I recently engaged in an online argument on one Indian queer Facebook group where a bisexual man had written a post criticising how some gay men dress up “effeminately” at Pride marches. When asked to elaborate, he claimed that men dressing up in “girlish clothes” could be mistaken as hijras (a term given to intersex people and transgender people in South Asia) which according to him would alienate straight people from the movement.
Indeed, there is blatant discrimination, a sense of hierarchy, and a common sentiment within the queer community with regards to how one must present themselves in front of straight people in order to be accepted. One of the most notable examples being the 2017 Pune Pride controversy where the organisers had laid down strict guidelines for members of the LGBTQ+ community such as “no dance, no Dhol-Tasha and no wearing eccentric and flamboyant clothes” all of which have always been the ethos of queer pride parades in India.
there is blatant discrimination, a sense of hierarchy, and a common sentiment within the queer community.
Growing up in a cis-heteronormative society, it is undeniably difficult to escape the shackles of the gender norms and strict rules of masculinity and femininity that had been set for us; in which the failure to comply or conform warrants an uncompromising hostility. Learning to unlearn our own internalised queerphobia is consequently a crucial and long process but we simply must not and should not police each other on how members within the community choose to express their queerness. Our personal experiences with marginalisation does not justify our bigotry towards people who are ‘othered’ in the community.
The queer movement from Stonewall to the AIDS Bhedbhav Virodhi Andolan movement has always been spearheaded by the ‘social misfits’ who have been outcasted by mainstream society. A man or a trans person wearing heels and makeup should not offend you when politicians wearing suits are supporting legislations that deprive you of your due rights. People who choose to express their queerness by showing up in outlandish or quirky outfits should not ruffle your feathers when more than 40 hate crimes against queer folks has been reported since January of this year.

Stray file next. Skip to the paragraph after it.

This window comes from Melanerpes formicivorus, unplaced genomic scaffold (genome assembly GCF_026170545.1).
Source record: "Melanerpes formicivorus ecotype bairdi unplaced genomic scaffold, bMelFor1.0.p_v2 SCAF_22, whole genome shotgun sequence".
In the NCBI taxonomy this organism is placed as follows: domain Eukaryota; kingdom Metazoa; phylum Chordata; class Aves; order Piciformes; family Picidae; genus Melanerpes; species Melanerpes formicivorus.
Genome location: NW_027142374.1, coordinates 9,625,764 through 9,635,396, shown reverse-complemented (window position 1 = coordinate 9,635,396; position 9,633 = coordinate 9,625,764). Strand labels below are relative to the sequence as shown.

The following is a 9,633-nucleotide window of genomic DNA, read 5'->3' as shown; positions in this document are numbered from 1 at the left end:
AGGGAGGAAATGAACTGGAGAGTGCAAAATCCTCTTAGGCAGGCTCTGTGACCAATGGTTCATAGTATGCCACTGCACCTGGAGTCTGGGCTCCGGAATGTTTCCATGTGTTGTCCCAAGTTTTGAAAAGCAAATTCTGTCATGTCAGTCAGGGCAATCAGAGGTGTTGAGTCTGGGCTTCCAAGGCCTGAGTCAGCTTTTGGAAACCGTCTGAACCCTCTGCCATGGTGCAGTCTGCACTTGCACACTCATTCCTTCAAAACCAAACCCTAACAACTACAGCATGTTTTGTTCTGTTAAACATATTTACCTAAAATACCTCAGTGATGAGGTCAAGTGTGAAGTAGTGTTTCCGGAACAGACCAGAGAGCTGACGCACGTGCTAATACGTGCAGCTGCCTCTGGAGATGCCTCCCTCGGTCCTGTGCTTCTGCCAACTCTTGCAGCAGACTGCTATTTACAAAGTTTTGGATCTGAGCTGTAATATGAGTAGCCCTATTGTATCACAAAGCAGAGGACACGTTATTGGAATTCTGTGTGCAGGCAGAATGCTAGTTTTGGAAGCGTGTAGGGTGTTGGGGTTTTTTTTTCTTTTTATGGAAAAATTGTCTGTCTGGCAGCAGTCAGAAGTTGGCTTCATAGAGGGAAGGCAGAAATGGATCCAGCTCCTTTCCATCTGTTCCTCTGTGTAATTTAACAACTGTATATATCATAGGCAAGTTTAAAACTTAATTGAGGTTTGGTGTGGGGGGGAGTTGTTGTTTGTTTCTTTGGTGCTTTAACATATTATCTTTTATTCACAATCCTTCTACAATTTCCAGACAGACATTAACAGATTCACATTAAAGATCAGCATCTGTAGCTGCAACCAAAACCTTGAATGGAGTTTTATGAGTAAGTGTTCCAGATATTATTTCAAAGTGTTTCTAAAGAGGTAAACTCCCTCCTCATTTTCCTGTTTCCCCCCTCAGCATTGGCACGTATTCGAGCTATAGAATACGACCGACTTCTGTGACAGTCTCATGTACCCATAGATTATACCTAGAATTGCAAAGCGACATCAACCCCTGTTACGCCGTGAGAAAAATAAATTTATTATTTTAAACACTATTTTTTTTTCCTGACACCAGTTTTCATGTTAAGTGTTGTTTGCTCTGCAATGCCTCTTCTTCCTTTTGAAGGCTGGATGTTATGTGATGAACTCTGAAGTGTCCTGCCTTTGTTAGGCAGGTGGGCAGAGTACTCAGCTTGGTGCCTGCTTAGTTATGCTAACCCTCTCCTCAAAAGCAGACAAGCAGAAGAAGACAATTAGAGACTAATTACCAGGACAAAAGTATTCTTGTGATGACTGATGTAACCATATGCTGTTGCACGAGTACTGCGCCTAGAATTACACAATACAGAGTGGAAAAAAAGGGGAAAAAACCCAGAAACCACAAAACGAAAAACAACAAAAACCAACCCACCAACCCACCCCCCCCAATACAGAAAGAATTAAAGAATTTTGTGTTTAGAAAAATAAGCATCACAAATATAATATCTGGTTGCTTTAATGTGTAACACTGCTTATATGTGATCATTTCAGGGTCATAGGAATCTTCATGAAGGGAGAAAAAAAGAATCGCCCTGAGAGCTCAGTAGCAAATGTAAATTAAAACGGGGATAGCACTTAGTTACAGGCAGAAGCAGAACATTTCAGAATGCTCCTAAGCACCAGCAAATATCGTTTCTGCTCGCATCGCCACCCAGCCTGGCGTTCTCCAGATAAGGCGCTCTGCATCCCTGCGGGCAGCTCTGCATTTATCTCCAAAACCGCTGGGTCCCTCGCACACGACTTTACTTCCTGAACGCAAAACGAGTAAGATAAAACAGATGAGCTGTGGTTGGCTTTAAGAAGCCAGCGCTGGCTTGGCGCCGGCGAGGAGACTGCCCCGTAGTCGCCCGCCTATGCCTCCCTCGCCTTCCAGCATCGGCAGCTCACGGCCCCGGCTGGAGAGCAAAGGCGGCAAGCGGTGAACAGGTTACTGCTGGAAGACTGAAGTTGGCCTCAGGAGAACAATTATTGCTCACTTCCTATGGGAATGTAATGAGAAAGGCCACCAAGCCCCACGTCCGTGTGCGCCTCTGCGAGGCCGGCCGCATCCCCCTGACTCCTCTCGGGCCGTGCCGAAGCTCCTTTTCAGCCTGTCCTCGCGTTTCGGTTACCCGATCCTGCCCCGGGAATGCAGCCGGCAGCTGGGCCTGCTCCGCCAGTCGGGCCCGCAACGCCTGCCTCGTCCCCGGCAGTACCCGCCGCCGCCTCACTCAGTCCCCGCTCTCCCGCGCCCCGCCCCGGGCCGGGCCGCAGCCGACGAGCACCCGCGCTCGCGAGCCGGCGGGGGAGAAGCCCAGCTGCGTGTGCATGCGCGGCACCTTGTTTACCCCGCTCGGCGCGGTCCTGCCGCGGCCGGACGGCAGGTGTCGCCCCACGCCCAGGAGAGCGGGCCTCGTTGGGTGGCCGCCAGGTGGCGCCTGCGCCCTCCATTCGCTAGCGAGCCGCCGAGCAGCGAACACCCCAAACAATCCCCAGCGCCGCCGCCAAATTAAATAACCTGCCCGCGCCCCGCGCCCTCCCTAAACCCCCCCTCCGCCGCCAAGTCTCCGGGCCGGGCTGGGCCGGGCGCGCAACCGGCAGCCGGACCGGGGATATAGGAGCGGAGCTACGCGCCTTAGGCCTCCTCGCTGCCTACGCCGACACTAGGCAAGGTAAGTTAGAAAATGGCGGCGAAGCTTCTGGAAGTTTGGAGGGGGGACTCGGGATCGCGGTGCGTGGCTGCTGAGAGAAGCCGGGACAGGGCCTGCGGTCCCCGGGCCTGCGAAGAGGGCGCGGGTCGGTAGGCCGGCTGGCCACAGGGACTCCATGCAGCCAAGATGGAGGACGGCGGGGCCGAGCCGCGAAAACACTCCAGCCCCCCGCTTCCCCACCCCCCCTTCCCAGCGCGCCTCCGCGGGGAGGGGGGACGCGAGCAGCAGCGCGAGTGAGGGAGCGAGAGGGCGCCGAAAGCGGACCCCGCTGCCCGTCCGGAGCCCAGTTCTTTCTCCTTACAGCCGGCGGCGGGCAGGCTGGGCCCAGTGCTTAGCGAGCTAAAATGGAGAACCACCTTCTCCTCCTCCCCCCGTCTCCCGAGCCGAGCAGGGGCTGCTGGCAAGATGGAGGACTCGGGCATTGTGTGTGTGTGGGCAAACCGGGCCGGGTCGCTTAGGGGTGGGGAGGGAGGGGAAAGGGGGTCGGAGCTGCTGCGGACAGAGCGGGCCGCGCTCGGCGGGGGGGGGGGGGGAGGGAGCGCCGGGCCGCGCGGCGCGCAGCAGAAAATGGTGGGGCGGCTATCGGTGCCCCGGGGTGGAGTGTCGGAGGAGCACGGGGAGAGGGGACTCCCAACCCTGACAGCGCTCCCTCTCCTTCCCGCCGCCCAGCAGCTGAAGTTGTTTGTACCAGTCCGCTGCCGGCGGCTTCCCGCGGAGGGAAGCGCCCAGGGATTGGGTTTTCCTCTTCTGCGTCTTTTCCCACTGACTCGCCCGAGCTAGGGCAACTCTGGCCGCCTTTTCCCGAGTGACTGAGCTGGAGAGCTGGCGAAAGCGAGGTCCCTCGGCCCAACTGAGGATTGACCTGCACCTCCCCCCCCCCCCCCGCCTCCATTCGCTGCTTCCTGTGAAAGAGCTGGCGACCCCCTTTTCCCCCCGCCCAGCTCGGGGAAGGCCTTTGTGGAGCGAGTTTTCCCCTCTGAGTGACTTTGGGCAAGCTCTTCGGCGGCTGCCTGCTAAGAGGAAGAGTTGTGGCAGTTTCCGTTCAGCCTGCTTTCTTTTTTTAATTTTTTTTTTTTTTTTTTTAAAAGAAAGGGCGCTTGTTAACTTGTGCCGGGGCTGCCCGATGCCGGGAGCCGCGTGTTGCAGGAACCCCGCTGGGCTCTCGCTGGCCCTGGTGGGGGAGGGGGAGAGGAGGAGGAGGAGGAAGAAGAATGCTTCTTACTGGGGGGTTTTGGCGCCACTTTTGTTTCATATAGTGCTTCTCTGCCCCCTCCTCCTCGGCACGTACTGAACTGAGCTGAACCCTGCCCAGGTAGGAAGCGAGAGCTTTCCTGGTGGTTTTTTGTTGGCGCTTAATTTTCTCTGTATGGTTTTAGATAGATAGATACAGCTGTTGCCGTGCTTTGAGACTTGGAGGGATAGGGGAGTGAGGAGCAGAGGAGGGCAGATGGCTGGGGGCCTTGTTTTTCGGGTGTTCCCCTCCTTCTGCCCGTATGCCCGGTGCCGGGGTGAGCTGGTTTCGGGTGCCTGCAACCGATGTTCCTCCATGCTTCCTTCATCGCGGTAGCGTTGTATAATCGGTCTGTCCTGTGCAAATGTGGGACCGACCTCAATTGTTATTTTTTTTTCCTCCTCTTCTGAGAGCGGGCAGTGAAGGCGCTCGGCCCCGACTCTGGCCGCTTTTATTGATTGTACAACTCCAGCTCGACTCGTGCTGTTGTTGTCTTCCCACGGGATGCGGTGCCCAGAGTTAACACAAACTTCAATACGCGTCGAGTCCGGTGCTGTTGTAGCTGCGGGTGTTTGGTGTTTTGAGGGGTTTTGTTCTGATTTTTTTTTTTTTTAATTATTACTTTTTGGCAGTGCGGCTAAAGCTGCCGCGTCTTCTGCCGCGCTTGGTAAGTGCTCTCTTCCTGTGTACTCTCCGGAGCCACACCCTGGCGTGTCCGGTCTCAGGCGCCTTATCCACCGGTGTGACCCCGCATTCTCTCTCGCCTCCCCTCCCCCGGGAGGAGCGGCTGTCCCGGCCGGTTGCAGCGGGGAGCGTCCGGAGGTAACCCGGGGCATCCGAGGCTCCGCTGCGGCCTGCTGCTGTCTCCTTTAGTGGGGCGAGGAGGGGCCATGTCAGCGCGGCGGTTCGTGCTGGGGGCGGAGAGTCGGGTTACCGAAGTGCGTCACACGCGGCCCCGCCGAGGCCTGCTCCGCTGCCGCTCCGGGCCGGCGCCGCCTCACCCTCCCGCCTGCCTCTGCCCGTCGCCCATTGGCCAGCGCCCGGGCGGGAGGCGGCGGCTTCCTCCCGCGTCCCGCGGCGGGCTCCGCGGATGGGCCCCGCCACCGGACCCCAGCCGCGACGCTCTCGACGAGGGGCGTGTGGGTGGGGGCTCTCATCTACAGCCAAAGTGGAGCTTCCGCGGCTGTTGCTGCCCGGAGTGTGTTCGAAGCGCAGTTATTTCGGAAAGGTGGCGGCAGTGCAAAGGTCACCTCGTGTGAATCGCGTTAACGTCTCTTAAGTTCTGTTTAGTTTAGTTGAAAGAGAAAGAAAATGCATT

Eccentricity, flamboyance, theatrics, in essence, have been pivotal aspects of the queer movement since its very inception and serve as a revolutionary reclamation and radical response to the years of ostracisation and marginalisation that the community has been subjected to. Projecting our insecurities and enforcing our prejudices only yokes us together with our oppressors and does nothing to help us in our quest for liberation from systemic oppression and heteronormativity.
In these pride parades, we see people coming from a variety of contrasting backgrounds overcoming their self doubts, embracing their identities, challenging the strict Indian heteropatriarchal structure and ultimately uniting for the same cause – queer assertion. Pride month and Pride parades are a time for celebration not a time to be apologetic or exhibit intolerance to our very own community members in order to accommodate cis-heterosexual people and make them more ‘comfortable’.
The queer movement ceases to be ‘queer’ if it is adjusted to be palatable for the consumption of anti-LGBTQ people whose intolerance and violence has caused us our lives.
In the pursuit of overcoming oppression, let us not forget to prioritise our own community first. Let us provide a stage for those whose voices have been silenced due to the hegemonization of the movement by upper caste, upper class, cis-men. Instead of focusing on how to “straight-pass” or “tone down” our queerness, let’s talk about and address how queer spaces remain inaccessible for disabled queers, the trans community, queer dalits (a term mostly used for the castes in India that have been subjected to untouchability), queer tribals, queer minorities and those who are economically underprivileged. Let’s accommodate our own people first. It is not a time to even consider what straight people might think in the fear of “alienating allies” when a majority of them are contributing to the repression of our rights.
Allyship should not come with conditions nor should it depend on the ‘niceness’ of the oppressed.
The queer movement is not about making compromises or limiting our struggle to just legislations and papers. The queer movement is about social justice, equity, and the freedom to explore our sexual identities and right to self-express. Those who “don’t want people to dress in a manner that embarrasses the community” are in actuality, an embarrassment to the community and are responsible for the shameless continuation of the very convention, social regression, and victim blaming culture that subjugates us, and tyrannize those who are pushed to the margins of the movement.
Featured Image Credit: SecretlyPrettyGay